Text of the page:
I provide child care for a few families in my area, and recently one of the 5th grade kids was doing homework through a game. He told me it was algebra, and it mostly looked like fractions using sides of a die. It seemed that the goal was to drag a static die to the correct value, but there were a few levels where it mostly just looked like he was dragging it to random spots on the screen.
So I started wondering about how I could improve such a game. The challenge I faced, as I’m sure all educational games do, is that what’s to stop a student from just dragging and clicking until the land on the right answer? That’s a terrible way to learn. It reminds me of when I somehow miss the directions of a tutorial and left to jump around for 10 minutes until I do the right move or go to the right place. The success of completing that segment doesn’t actually feel good because I didn’t find the solution; I just happened upon it.
Some possible, but not great, solutions to this problem:
- Time the level? Kids would just wait until the timer runs out.
- Add hints? Kids might feel a bit of a confidence boost, but these hints have to be the same ones their teacher taught them for them to remember.
- Don’t show success rate until the end? Then it’s like a quiz and kids don’t like that.
Maybe the answer is a combination of all of these somehow. Math homework is stressful enough though, and adding a timer and not giving immediate feedback on if the answer is correct would probably make kids hate math even more.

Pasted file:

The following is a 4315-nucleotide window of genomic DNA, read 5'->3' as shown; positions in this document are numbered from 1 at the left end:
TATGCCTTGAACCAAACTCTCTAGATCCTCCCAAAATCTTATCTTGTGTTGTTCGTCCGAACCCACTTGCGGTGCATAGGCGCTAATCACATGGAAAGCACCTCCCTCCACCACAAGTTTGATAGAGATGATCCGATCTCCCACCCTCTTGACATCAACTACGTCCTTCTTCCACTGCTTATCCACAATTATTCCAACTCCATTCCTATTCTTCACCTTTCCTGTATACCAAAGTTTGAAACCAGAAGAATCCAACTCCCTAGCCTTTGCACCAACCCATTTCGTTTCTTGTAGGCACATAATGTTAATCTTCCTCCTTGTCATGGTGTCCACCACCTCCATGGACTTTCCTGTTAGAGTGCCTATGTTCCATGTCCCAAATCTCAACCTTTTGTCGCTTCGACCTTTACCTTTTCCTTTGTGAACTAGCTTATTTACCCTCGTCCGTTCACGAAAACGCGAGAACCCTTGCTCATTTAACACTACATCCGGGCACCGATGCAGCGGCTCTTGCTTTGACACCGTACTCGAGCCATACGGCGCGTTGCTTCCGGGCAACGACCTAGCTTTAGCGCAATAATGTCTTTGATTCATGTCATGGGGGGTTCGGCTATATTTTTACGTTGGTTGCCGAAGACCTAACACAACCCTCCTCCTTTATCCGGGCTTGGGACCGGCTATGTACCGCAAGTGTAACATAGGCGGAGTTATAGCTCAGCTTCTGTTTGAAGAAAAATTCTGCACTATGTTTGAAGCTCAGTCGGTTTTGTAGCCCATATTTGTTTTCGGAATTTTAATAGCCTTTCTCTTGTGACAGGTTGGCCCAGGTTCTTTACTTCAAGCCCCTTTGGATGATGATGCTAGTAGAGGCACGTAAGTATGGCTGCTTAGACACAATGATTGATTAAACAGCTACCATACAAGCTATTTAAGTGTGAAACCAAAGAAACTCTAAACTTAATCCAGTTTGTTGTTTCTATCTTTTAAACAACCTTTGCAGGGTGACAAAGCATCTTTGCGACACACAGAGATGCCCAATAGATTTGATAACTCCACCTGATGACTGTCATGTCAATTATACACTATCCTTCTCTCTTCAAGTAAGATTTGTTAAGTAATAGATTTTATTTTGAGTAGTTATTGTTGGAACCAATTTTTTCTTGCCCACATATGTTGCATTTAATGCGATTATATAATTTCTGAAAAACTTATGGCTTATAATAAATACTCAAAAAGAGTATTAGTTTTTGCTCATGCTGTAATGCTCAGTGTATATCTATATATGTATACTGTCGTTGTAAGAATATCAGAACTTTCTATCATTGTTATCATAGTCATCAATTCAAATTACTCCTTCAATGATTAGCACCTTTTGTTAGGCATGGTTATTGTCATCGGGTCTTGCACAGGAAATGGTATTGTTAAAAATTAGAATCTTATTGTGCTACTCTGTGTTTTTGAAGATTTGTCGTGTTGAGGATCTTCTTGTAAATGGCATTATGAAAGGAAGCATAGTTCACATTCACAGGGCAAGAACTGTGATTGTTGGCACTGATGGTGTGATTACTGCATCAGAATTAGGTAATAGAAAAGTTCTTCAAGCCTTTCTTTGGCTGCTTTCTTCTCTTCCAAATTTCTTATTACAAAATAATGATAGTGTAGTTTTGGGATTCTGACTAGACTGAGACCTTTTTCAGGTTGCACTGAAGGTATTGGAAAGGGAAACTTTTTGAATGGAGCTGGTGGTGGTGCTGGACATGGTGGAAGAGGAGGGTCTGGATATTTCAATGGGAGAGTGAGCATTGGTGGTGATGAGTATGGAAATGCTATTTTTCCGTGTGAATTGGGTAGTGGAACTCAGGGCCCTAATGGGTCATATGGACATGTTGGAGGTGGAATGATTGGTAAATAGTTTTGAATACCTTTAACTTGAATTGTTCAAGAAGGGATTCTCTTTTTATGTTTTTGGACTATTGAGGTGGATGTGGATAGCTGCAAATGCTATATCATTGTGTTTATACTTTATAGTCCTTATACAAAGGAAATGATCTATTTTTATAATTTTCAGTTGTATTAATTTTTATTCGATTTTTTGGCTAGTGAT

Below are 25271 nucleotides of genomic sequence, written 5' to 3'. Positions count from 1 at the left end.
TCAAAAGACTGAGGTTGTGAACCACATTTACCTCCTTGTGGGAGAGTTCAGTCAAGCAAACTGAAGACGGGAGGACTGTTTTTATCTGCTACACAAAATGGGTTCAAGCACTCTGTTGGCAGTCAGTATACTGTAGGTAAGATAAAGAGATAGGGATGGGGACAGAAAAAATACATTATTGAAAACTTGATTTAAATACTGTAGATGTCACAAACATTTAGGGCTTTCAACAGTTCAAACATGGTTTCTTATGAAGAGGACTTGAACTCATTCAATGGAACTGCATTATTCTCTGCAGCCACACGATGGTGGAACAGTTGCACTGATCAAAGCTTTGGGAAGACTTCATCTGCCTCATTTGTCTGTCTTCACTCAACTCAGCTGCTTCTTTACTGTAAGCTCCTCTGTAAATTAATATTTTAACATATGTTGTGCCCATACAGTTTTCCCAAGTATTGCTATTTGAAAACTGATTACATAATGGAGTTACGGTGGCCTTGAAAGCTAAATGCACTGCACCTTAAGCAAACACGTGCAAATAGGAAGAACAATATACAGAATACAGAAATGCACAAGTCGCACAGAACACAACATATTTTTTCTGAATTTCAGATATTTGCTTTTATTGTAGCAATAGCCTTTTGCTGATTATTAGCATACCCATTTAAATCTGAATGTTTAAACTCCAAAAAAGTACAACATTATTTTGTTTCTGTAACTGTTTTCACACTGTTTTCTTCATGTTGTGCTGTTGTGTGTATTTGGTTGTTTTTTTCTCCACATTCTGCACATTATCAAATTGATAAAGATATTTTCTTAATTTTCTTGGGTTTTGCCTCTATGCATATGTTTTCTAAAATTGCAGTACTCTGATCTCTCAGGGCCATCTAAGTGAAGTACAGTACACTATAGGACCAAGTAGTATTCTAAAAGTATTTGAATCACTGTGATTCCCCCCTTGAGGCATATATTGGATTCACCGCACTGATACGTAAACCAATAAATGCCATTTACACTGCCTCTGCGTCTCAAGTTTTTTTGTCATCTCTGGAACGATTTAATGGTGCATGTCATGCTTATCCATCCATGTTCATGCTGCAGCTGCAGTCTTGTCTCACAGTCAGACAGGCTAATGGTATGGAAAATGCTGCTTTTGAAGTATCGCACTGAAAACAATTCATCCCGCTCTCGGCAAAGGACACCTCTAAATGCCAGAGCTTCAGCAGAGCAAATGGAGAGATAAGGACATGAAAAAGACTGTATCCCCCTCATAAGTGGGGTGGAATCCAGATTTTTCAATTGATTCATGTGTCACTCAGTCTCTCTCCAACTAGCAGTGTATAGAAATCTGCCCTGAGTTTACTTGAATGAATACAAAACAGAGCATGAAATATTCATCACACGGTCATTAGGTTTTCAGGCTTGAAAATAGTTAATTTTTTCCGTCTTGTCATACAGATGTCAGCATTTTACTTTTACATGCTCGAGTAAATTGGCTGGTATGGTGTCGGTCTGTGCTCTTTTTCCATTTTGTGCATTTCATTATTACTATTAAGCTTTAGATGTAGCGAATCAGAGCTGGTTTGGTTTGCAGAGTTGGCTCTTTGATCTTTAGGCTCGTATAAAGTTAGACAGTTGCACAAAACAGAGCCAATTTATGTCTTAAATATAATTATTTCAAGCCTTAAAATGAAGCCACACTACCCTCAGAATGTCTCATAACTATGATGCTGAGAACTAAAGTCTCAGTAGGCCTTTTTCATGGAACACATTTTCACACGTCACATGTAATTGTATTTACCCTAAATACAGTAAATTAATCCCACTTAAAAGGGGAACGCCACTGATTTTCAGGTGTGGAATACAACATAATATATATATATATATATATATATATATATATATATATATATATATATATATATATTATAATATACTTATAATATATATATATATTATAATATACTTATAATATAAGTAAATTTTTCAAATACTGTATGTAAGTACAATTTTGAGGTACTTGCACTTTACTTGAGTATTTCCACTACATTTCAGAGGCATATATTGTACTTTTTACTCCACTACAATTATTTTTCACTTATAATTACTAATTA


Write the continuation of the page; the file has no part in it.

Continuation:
My favorite math activity was in 1st-5th grade when I was home-schooled, and the lessons had me use actual building blocks and make equations on the table. These weren’t LEGOs (although they looked pretty similar), but each block was a different color. For example, I remember the block of 100 squares being a maroon red. I think the straight block of 10 was yellow and the 50 was blue. I found a newer version of what these look like on Amazon and they’re just as cool as I remember them. So I’m totally a more visual learner and this is why I had a lot of frustration with math the rest of my school years. It was very hard to see the equations.
If I think about the things that make math fun for me, it’s when there’s pictures or visuals that show the numbers. I like DIY stuff and construction. I don’t mind adding fractions of flour and sugar. I love zeroing out my budget. The big difference here is that this math has context and a purpose. If educational games, particularly math ones, could be designed with a purpose that kids relate to, that would increase their engagement. I don’t mean “get the right answers to get through the story of this young kid and his dog”. I mean “you invite 8 friends to your party, but the cake is cut into 12 slices. How many slices can you and your friends eat before there’s no more cake? How many friends won’t get a second piece of cake?” I know that’s not the best question, but it involves the student (“you”) and makes them consider others (their friends) while thinking about a food they probably like during a time of year that will definitely come to pass. Every student can relate to having a birthday. There’s always that one mom that won’t let your friends have seconds until everyone finishes their first piece (like come on, if they’re being slow they probably don’t care for more).